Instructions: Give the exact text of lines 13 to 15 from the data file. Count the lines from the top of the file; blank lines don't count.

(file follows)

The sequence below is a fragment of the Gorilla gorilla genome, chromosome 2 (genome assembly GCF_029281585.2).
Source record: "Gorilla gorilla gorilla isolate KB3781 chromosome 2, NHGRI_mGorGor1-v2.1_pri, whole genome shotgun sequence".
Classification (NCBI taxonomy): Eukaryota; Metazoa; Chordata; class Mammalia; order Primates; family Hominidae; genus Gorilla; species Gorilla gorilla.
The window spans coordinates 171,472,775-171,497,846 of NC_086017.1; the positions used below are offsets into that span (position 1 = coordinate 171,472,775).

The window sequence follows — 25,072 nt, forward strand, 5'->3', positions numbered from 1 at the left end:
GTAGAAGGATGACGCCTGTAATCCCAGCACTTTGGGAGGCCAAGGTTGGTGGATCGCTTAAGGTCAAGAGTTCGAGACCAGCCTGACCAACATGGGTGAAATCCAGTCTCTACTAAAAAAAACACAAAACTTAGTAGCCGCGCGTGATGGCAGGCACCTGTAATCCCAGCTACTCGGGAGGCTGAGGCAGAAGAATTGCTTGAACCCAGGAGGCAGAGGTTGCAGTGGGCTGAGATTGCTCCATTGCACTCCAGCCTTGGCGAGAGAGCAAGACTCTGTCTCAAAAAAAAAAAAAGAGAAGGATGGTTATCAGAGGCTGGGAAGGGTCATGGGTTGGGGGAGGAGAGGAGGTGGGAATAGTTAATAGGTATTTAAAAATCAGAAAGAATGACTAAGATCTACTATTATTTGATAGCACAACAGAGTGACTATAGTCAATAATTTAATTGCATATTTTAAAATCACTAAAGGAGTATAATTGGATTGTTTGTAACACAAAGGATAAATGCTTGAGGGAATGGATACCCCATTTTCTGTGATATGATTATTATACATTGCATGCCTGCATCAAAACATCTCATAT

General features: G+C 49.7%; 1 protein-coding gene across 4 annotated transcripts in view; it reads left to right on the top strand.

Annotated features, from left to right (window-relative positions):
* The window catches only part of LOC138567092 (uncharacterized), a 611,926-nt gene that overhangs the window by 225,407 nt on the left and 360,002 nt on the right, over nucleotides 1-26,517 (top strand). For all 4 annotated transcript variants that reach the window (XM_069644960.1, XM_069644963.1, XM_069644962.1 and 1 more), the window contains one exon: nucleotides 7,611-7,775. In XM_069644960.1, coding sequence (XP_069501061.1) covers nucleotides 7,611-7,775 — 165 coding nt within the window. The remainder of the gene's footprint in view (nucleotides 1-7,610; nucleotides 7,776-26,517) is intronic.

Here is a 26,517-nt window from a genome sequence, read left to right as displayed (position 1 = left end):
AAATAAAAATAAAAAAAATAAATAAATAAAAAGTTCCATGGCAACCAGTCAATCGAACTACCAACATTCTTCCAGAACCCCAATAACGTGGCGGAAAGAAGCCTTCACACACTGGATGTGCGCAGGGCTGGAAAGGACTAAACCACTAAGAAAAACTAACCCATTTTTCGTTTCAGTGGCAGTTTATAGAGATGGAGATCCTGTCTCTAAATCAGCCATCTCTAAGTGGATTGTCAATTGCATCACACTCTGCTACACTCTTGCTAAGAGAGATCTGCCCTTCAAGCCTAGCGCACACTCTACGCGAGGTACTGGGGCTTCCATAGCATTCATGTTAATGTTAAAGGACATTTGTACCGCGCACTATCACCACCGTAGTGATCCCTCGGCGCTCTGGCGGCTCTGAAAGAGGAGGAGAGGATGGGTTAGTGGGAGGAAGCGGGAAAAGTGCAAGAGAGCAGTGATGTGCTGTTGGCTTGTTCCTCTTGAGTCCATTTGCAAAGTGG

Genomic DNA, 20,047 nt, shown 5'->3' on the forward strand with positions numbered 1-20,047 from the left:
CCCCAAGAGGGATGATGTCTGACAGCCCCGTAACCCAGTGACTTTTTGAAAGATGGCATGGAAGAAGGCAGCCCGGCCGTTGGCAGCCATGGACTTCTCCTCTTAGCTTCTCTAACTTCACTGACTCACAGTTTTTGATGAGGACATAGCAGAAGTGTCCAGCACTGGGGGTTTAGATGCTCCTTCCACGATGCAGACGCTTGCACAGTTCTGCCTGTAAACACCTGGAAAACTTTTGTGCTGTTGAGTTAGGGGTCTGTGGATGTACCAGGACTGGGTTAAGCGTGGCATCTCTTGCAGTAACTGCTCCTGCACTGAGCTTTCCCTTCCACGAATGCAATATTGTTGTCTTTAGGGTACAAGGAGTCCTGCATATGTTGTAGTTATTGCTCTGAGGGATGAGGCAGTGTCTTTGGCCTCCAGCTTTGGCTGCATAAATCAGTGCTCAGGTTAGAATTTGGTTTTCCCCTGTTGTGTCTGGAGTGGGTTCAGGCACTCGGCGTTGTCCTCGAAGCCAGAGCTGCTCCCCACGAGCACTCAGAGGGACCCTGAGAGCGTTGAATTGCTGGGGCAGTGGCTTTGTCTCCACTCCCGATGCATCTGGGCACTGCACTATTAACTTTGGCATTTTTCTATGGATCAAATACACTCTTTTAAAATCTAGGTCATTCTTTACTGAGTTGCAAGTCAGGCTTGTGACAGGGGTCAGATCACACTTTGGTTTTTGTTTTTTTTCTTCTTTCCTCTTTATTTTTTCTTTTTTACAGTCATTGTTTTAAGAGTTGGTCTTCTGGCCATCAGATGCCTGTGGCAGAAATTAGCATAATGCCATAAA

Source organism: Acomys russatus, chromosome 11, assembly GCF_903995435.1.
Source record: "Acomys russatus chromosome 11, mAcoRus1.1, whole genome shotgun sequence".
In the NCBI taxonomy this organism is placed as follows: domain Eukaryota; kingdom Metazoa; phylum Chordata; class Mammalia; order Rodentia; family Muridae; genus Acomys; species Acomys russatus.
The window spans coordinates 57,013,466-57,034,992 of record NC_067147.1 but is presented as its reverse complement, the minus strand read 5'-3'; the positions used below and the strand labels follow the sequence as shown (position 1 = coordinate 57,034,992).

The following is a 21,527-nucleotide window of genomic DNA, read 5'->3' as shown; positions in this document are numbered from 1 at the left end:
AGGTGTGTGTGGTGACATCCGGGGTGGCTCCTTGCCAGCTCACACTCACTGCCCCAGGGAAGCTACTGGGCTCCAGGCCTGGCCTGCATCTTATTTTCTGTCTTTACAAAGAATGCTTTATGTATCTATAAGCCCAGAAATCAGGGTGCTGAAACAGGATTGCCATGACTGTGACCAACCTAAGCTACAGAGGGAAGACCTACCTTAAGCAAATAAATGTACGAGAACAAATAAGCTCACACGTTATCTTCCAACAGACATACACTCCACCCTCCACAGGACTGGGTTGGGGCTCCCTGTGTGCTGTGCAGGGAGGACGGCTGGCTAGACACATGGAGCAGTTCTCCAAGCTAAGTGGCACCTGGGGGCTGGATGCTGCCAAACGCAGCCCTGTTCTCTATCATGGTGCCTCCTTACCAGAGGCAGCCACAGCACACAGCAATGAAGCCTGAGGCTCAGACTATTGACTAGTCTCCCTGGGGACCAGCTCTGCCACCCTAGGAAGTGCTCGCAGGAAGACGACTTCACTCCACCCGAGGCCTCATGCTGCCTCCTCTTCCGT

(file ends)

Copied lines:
CCCCAAGAGGGATGATGTCTGACAGCCCCGTAACCCAGTGACTTTTTGAAAGATGGCATGGAAGAAGGCAGCCCGGCCGTTGGCAGCCATGGACTTCTCCTCTTAGCTTCTCTAACTTCACTGACTCACAGTTTTTGATGAGGACATAGCAGAAGTGTCCAGCACTGGGGGTTTAGATGCTCCTTCCACGATGCAGACGCTTGCACAGTTCTGCCTGTAAACACCTGGAAAACTTTTGTGCTGTTGAGTTAGGGGTCTGTGGATGTACCAGGACTGGGTTAAGCGTGGCATCTCTTGCAGTAACTGCTCCTGCACTGAGCTTTCCCTTCCACGAATGCAATATTGTTGTCTTTAGGGTACAAGGAGTCCTGCATATGTTGTAGTTATTGCTCTGAGGGATGAGGCAGTGTCTTTGGCCTCCAGCTTTGGCTGCATAAATCAGTGCTCAGGTTAGAATTTGGTTTTCCCCTGTTGTGTCTGGAGTGGGTTCAGGCACTCGGCGTTGTCCTCGAAGCCAGAGCTGCTCCCCACGAGCACTCAGAGGGACCCTGAGAGCGTTGAATTGCTGGGGCAGTGGCTTTGTCTCCACTCCCGATGCATCTGGGCACTGCACTATTAACTTTGGCATTTTTCTATGGATCAAATACACTCTTTTAAAATCTAGGTCATTCTTTACTGAGTTGCAAGTCAGGCTTGTGACAGGGGTCAGATCACACTTTGGTTTTTGTTTTTTTTCTTCTTTCCTCTTTATTTTTTCTTTTTTACAGTCATTGTTTTAAGAGTTGGTCTTCTGGCCATCAGATGCCTGTGGCAGAAATTAGCATAATGCCATAAA

Source organism: Acomys russatus, chromosome 11, assembly GCF_903995435.1.
Source record: "Acomys russatus chromosome 11, mAcoRus1.1, whole genome shotgun sequence".